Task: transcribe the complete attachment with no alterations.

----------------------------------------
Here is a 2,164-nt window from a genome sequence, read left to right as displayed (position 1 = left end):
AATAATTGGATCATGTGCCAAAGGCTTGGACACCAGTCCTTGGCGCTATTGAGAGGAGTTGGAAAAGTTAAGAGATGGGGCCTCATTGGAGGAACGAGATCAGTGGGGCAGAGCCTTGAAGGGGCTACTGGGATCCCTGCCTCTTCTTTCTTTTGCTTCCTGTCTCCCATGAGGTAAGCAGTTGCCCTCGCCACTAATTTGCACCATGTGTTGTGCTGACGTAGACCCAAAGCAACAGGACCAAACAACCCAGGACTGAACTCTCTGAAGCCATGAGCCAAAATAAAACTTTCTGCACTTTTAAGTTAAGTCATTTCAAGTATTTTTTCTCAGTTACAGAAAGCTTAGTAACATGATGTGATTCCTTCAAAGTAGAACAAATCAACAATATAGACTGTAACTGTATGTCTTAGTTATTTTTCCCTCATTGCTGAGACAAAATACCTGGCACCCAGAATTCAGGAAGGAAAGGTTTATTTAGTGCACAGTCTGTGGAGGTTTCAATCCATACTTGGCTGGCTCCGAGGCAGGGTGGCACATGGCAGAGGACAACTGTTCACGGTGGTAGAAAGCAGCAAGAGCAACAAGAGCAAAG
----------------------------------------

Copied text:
Here is a 2,164-nt window from a genome sequence, read left to right as displayed (position 1 = left end):
AATAATTGGATCATGTGCCAAAGGCTTGGACACCAGTCCTTGGCGCTATTGAGAGGAGTTGGAAAAGTTAAGAGATGGGGCCTCATTGGAGGAACGAGATCAGTGGGGCAGAGCCTTGAAGGGGCTACTGGGATCCCTGCCTCTTCTTTCTTTTGCTTCCTGTCTCCCATGAGGTAAGCAGTTGCCCTCGCCACTAATTTGCACCATGTGTTGTGCTGACGTAGACCCAAAGCAACAGGACCAAACAACCCAGGACTGAACTCTCTGAAGCCATGAGCCAAAATAAAACTTTCTGCACTTTTAAGTTAAGTCATTTCAAGTATTTTTTCTCAGTTACAGAAAGCTTAGTAACATGATGTGATTCCTTCAAAGTAGAACAAATCAACAATATAGACTGTAACTGTATGTCTTAGTTATTTTTCCCTCATTGCTGAGACAAAATACCTGGCACCCAGAATTCAGGAAGGAAAGGTTTATTTAGTGCACAGTCTGTGGAGGTTTCAATCCATACTTGGCTGGCTCCGAGGCAGGGTGGCACATGGCAGAGGACAACTGTTCACGGTGGTAGAAAGCAGCAAGAGCAACAAGAGCAAAG